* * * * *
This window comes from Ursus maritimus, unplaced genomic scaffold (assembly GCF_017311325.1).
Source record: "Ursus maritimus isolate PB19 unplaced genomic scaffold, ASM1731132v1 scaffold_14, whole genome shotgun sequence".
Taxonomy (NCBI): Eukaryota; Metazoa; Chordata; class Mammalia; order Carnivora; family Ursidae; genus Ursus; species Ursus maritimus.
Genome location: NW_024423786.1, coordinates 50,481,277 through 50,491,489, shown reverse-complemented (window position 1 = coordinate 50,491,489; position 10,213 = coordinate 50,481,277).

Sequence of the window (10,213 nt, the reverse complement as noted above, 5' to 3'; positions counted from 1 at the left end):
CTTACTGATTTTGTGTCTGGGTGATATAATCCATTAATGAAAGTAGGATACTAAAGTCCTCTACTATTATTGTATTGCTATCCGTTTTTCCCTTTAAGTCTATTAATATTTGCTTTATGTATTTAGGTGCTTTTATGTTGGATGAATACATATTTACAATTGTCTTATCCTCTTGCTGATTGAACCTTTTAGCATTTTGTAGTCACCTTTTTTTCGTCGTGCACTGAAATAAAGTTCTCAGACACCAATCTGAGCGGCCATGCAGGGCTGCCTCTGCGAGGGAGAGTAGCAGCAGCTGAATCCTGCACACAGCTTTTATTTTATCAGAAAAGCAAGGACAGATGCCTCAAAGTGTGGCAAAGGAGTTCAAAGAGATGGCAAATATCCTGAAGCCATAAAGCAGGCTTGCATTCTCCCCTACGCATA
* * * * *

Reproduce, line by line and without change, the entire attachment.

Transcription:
This window comes from Ursus maritimus, unplaced genomic scaffold (assembly GCF_017311325.1).
Source record: "Ursus maritimus isolate PB19 unplaced genomic scaffold, ASM1731132v1 scaffold_14, whole genome shotgun sequence".
Taxonomy (NCBI): Eukaryota; Metazoa; Chordata; class Mammalia; order Carnivora; family Ursidae; genus Ursus; species Ursus maritimus.
Genome location: NW_024423786.1, coordinates 50,481,277 through 50,491,489, shown reverse-complemented (window position 1 = coordinate 50,491,489; position 10,213 = coordinate 50,481,277).

Sequence of the window (10,213 nt, the reverse complement as noted above, 5' to 3'; positions counted from 1 at the left end):
CTTACTGATTTTGTGTCTGGGTGATATAATCCATTAATGAAAGTAGGATACTAAAGTCCTCTACTATTATTGTATTGCTATCCGTTTTTCCCTTTAAGTCTATTAATATTTGCTTTATGTATTTAGGTGCTTTTATGTTGGATGAATACATATTTACAATTGTCTTATCCTCTTGCTGATTGAACCTTTTAGCATTTTGTAGTCACCTTTTTTTCGTCGTGCACTGAAATAAAGTTCTCAGACACCAATCTGAGCGGCCATGCAGGGCTGCCTCTGCGAGGGAGAGTAGCAGCAGCTGAATCCTGCACACAGCTTTTATTTTATCAGAAAAGCAAGGACAGATGCCTCAAAGTGTGGCAAAGGAGTTCAAAGAGATGGCAAATATCCTGAAGCCATAAAGCAGGCTTGCATTCTCCCCTACGCATA